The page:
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    Optimus Member

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    Thanks for the update. My '02 has about 127k on it now, so I'm way passed the warranty. Luckily, my codes still haven't come back after a few thousand miles of driving.

    Oh, and I missed your original post. Yes, we are referring to the same $2000 (roughly) part. The catalytic converter has a small "thing" on it that makes it very unique from standard catalytic converters, and that is the bypass valve. So, both items are one and the same part (or at least not removable from each other) and we are talking about the same thing.

    It is not the least bit uncommon for 02 sensors to be rusted in place, however, 02 sensors are often held in with 2 nuts that are threaded on to studs on the exhaust pipe itself. If the nuts are rusted and rounded off, it can make removal more difficult, and possibly having to put new studs or a new bung on the exhaust pipe. The nuts can usually be broken off and saving the studs, and then the 02 just comes right off. I haven't checked under the car to see how the 02 sensors attaches, but I'm a little surprised they say the 02 will be damaged. Maybe they are basically just saying they could spend enough time trying to save the old 02 sensor to reuse it that you'd be paying ehough labor charges to just buy a new one anyway.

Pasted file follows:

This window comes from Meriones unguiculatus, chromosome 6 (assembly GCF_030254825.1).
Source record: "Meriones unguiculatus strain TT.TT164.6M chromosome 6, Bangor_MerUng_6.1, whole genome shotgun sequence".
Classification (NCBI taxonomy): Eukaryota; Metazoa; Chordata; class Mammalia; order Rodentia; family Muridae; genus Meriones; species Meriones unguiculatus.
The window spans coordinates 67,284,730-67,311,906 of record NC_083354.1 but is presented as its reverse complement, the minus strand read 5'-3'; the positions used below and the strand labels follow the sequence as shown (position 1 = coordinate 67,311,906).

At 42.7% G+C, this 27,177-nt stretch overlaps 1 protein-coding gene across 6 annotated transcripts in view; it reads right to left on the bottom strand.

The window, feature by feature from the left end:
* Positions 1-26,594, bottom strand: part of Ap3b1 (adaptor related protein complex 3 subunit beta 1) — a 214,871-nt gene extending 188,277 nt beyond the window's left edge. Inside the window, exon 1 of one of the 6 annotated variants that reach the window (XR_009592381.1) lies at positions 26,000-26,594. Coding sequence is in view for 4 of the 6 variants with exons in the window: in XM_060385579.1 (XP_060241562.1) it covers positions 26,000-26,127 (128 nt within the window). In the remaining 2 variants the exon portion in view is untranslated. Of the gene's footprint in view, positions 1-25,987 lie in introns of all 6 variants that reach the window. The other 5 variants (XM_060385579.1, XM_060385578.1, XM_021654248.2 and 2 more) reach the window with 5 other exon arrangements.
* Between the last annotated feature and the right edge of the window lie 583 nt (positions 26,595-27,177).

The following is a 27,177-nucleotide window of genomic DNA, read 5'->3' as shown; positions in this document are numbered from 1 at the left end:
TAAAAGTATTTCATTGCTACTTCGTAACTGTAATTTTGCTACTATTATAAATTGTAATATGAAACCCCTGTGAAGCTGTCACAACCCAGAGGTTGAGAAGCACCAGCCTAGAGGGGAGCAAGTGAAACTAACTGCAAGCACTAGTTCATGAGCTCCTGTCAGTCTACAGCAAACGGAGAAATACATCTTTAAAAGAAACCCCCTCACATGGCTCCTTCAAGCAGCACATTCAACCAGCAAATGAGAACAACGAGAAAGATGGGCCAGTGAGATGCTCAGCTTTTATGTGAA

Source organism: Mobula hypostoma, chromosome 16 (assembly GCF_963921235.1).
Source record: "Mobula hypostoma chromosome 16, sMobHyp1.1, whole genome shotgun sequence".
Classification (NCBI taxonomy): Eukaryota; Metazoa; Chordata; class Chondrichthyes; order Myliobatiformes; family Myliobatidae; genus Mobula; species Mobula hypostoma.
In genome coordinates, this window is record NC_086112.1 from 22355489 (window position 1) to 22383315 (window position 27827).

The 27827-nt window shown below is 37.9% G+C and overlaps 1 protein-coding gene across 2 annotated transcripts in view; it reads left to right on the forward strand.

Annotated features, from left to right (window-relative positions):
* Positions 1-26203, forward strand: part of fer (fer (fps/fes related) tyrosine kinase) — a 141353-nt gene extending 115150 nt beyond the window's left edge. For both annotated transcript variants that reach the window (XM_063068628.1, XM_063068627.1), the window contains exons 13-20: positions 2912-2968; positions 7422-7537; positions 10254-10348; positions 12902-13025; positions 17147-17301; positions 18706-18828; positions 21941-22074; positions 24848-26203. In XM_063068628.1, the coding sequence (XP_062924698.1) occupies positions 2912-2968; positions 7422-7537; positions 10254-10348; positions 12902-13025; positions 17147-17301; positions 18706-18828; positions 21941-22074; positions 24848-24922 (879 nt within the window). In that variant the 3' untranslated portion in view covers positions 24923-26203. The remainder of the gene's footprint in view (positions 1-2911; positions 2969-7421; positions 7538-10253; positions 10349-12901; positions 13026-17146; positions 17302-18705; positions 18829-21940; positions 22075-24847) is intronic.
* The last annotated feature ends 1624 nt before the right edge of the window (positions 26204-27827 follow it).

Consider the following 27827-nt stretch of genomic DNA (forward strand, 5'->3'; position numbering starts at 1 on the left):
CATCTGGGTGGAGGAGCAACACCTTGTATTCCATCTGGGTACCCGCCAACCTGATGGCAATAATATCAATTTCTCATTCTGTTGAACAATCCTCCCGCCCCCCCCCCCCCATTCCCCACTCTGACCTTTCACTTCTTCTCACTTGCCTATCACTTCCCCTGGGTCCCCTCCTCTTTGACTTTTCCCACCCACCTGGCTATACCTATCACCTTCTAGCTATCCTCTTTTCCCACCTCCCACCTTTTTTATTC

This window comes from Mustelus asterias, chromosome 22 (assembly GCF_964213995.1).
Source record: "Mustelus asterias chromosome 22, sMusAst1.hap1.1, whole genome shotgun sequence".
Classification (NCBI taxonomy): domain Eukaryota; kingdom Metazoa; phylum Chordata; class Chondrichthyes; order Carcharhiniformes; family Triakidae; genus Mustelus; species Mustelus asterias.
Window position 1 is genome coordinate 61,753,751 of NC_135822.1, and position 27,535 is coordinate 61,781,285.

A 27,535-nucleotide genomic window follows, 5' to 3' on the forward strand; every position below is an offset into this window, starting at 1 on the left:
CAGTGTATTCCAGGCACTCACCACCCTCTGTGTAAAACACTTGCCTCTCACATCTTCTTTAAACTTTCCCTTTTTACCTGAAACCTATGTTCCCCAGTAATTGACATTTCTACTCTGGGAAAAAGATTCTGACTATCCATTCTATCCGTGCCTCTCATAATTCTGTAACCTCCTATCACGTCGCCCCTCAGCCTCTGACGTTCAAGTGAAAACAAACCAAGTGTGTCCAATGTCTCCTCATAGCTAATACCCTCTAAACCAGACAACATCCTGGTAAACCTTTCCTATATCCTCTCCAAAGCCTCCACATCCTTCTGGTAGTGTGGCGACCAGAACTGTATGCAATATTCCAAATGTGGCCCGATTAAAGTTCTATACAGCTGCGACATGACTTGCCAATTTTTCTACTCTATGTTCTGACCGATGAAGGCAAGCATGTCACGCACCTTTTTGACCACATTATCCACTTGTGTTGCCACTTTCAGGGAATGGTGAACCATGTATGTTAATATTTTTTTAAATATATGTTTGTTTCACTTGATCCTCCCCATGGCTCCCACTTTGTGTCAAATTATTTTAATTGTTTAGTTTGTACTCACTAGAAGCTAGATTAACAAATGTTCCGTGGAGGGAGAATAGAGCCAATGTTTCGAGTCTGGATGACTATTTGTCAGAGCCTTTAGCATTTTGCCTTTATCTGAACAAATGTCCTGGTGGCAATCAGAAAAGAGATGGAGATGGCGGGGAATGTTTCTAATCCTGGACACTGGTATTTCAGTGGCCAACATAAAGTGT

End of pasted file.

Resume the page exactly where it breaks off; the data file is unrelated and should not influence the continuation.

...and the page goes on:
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    Ecar2001 New Member

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    Question relevant to code P0420. Is there a separate code for the O2 sensor(s)? Was told yesterday that with P0420, the cat needed to be replaced. I asked about the sensors but was told that there is a separate OBDII code for the sensor(s). I read everything on this forum and there's no mention of a sensor code as opposed to generic P0420 code.
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    Patrick Wong DIY Enthusiast

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    Yes. DTC P0130, P0133, and P0135 relate to problems with oxygen sensor #1.
    DTC P0136 and P0141 relate to problems with oxygen sensor #2.